Ellen Moers‘ Literary Women (1976) was, along with Gilbert and Gubar’s , one of the early attempts to uncover the female literary tradition. Reading a range of authors like George Eliot, Harriet Beecher Stowe, Emily Dickinson and Elizabeth Barrett Browning, Moers presents an interactional relational model of female literary history. Moers’ work explores the influence of women writers on each other. This ability and need to listen to other voices is, for Moers, a special feature of literary women. This results in the commonality of certain images, all of which are, in some form or the other, symbolic representations of the female body.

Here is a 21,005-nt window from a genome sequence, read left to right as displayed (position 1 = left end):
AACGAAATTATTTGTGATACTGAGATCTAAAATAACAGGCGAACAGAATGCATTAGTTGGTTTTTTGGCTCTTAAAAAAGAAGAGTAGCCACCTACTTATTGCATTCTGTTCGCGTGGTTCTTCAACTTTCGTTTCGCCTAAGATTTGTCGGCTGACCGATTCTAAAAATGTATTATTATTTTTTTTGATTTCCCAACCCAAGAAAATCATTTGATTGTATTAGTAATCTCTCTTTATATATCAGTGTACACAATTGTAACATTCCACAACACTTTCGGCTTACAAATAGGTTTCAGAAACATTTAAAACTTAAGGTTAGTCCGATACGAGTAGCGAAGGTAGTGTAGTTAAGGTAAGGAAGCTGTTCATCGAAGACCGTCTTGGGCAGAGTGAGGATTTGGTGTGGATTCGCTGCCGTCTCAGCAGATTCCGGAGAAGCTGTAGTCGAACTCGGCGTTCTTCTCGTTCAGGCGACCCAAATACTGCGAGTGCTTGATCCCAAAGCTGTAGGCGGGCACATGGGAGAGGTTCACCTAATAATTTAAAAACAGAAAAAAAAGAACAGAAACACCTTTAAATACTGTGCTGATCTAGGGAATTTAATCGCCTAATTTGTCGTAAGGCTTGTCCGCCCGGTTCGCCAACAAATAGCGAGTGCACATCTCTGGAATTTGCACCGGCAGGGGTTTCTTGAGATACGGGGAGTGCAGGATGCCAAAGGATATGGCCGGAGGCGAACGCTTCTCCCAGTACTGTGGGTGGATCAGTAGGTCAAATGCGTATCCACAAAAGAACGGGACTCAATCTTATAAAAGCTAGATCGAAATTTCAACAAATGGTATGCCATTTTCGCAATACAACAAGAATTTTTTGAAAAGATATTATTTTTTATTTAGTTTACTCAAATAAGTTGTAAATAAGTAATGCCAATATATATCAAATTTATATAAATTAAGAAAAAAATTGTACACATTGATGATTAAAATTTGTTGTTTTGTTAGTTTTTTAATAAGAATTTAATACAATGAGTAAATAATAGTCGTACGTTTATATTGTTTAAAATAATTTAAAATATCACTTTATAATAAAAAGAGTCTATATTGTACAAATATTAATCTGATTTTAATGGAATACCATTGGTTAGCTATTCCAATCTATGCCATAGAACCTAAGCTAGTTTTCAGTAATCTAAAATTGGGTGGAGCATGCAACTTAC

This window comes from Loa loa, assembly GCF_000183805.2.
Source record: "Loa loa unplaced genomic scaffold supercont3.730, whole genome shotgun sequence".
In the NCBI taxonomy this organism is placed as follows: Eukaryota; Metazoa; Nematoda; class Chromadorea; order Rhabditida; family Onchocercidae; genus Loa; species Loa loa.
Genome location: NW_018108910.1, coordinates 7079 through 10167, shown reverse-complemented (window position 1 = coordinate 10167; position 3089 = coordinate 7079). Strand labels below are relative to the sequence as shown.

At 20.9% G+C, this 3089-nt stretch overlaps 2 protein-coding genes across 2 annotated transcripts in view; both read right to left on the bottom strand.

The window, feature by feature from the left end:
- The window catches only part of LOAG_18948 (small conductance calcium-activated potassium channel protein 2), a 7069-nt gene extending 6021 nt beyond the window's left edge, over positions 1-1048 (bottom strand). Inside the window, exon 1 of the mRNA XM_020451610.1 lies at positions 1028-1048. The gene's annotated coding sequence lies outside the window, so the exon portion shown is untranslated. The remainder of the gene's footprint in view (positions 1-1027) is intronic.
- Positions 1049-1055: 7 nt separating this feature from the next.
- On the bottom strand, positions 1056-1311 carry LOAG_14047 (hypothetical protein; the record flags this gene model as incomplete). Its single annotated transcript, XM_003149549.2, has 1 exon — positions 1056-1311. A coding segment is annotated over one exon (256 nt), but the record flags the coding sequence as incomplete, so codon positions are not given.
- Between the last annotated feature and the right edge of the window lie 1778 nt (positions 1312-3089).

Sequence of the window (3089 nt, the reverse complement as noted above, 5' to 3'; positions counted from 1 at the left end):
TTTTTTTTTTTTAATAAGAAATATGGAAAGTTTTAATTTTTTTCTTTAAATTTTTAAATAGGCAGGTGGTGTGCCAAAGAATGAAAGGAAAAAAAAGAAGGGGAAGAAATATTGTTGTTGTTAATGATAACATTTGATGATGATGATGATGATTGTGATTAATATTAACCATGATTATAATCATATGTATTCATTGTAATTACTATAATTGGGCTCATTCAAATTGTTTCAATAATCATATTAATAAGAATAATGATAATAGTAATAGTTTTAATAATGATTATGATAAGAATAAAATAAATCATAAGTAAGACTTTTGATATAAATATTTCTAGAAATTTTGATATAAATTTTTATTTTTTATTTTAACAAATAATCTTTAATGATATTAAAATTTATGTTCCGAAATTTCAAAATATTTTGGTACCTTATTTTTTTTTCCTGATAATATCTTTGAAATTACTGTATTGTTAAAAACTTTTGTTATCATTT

Moers’ work focuses on the practical and living history of women writers from the eighteenth to the twentieth centuries. Attempting to unravel the unique experiences of women, Moers reads much archival and manuscript sources. The tradition of women writers are discussed under the traditional genres and categories such as Gothic, The Epic Age and Realism. Moving onto a discussion of literary feminism, Moers detects a heroic structure for the female voice, one that she terms “heroinism.” Heroinism includes as its constitutive features traditional ones such as loving, caring and “radical” ones such as education.